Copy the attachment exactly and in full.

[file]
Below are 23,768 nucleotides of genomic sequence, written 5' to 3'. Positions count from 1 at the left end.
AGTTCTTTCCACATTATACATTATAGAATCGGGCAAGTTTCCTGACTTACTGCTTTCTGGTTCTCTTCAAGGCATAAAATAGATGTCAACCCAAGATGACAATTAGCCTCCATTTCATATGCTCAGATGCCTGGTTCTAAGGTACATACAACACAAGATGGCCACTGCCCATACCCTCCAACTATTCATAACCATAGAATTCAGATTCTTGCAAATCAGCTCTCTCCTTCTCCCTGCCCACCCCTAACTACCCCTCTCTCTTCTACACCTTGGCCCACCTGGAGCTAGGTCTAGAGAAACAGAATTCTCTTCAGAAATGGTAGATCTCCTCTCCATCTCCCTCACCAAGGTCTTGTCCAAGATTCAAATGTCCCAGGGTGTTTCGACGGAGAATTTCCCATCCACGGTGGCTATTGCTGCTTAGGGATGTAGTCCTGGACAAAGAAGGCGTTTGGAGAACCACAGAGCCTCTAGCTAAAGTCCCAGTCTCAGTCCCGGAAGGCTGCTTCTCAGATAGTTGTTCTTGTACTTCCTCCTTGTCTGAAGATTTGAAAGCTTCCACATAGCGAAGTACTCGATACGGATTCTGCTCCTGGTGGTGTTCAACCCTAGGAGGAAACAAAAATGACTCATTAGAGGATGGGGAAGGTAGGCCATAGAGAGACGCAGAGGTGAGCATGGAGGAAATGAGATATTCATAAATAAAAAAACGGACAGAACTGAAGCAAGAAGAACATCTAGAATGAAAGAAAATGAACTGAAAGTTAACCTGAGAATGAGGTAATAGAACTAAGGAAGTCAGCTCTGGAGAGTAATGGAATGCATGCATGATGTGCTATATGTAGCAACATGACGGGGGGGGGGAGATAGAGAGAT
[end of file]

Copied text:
Below are 23,768 nucleotides of genomic sequence, written 5' to 3'. Positions count from 1 at the left end.
AGTTCTTTCCACATTATACATTATAGAATCGGGCAAGTTTCCTGACTTACTGCTTTCTGGTTCTCTTCAAGGCATAAAATAGATGTCAACCCAAGATGACAATTAGCCTCCATTTCATATGCTCAGATGCCTGGTTCTAAGGTACATACAACACAAGATGGCCACTGCCCATACCCTCCAACTATTCATAACCATAGAATTCAGATTCTTGCAAATCAGCTCTCTCCTTCTCCCTGCCCACCCCTAACTACCCCTCTCTCTTCTACACCTTGGCCCACCTGGAGCTAGGTCTAGAGAAACAGAATTCTCTTCAGAAATGGTAGATCTCCTCTCCATCTCCCTCACCAAGGTCTTGTCCAAGATTCAAATGTCCCAGGGTGTTTCGACGGAGAATTTCCCATCCACGGTGGCTATTGCTGCTTAGGGATGTAGTCCTGGACAAAGAAGGCGTTTGGAGAACCACAGAGCCTCTAGCTAAAGTCCCAGTCTCAGTCCCGGAAGGCTGCTTCTCAGATAGTTGTTCTTGTACTTCCTCCTTGTCTGAAGATTTGAAAGCTTCCACATAGCGAAGTACTCGATACGGATTCTGCTCCTGGTGGTGTTCAACCCTAGGAGGAAACAAAAATGACTCATTAGAGGATGGGGAAGGTAGGCCATAGAGAGACGCAGAGGTGAGCATGGAGGAAATGAGATATTCATAAATAAAAAAACGGACAGAACTGAAGCAAGAAGAACATCTAGAATGAAAGAAAATGAACTGAAAGTTAACCTGAGAATGAGGTAATAGAACTAAGGAAGTCAGCTCTGGAGAGTAATGGAATGCATGCATGATGTGCTATATGTAGCAACATGACGGGGGGGGGGAGATAGAGAGAT